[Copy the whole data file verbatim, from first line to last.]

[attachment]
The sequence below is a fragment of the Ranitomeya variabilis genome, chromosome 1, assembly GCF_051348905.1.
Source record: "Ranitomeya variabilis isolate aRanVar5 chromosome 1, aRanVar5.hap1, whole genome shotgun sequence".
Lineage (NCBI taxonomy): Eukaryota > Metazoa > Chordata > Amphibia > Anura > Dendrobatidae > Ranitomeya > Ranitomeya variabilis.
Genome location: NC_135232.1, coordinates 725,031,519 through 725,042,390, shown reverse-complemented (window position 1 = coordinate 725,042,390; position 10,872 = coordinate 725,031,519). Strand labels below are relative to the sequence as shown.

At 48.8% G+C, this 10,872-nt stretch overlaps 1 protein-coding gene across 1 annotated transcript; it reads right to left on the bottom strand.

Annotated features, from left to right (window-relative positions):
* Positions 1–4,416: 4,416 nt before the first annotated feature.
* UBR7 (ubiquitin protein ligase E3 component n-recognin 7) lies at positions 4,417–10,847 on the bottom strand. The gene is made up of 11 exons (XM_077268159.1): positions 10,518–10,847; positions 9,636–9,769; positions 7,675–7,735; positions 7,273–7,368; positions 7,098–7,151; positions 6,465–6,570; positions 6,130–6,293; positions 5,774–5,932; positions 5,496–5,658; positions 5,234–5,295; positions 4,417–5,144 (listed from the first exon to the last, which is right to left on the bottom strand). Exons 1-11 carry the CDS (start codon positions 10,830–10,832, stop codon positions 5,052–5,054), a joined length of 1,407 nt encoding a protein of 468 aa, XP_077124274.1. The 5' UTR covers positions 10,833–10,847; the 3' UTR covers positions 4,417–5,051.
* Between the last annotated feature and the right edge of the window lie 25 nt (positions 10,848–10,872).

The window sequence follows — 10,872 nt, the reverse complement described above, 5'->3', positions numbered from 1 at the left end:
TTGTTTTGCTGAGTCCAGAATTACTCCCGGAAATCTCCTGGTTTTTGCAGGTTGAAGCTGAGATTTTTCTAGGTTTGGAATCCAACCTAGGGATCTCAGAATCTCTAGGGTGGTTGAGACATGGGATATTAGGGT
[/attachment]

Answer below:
The sequence below is a fragment of the Ranitomeya variabilis genome, chromosome 1, assembly GCF_051348905.1.
Source record: "Ranitomeya variabilis isolate aRanVar5 chromosome 1, aRanVar5.hap1, whole genome shotgun sequence".
Lineage (NCBI taxonomy): Eukaryota > Metazoa > Chordata > Amphibia > Anura > Dendrobatidae > Ranitomeya > Ranitomeya variabilis.
Genome location: NC_135232.1, coordinates 725,031,519 through 725,042,390, shown reverse-complemented (window position 1 = coordinate 725,042,390; position 10,872 = coordinate 725,031,519). Strand labels below are relative to the sequence as shown.

At 48.8% G+C, this 10,872-nt stretch overlaps 1 protein-coding gene across 1 annotated transcript; it reads right to left on the bottom strand.

Annotated features, from left to right (window-relative positions):
* Positions 1–4,416: 4,416 nt before the first annotated feature.
* UBR7 (ubiquitin protein ligase E3 component n-recognin 7) lies at positions 4,417–10,847 on the bottom strand. The gene is made up of 11 exons (XM_077268159.1): positions 10,518–10,847; positions 9,636–9,769; positions 7,675–7,735; positions 7,273–7,368; positions 7,098–7,151; positions 6,465–6,570; positions 6,130–6,293; positions 5,774–5,932; positions 5,496–5,658; positions 5,234–5,295; positions 4,417–5,144 (listed from the first exon to the last, which is right to left on the bottom strand). Exons 1-11 carry the CDS (start codon positions 10,830–10,832, stop codon positions 5,052–5,054), a joined length of 1,407 nt encoding a protein of 468 aa, XP_077124274.1. The 5' UTR covers positions 10,833–10,847; the 3' UTR covers positions 4,417–5,051.
* Between the last annotated feature and the right edge of the window lie 25 nt (positions 10,848–10,872).

The window sequence follows — 10,872 nt, the reverse complement described above, 5'->3', positions numbered from 1 at the left end:
TTGTTTTGCTGAGTCCAGAATTACTCCCGGAAATCTCCTGGTTTTTGCAGGTTGAAGCTGAGATTTTTCTAGGTTTGGAATCCAACCTAGGGATCTCAGAATCTCTAGGGTGGTTGAGACATGGGATATTAGGGT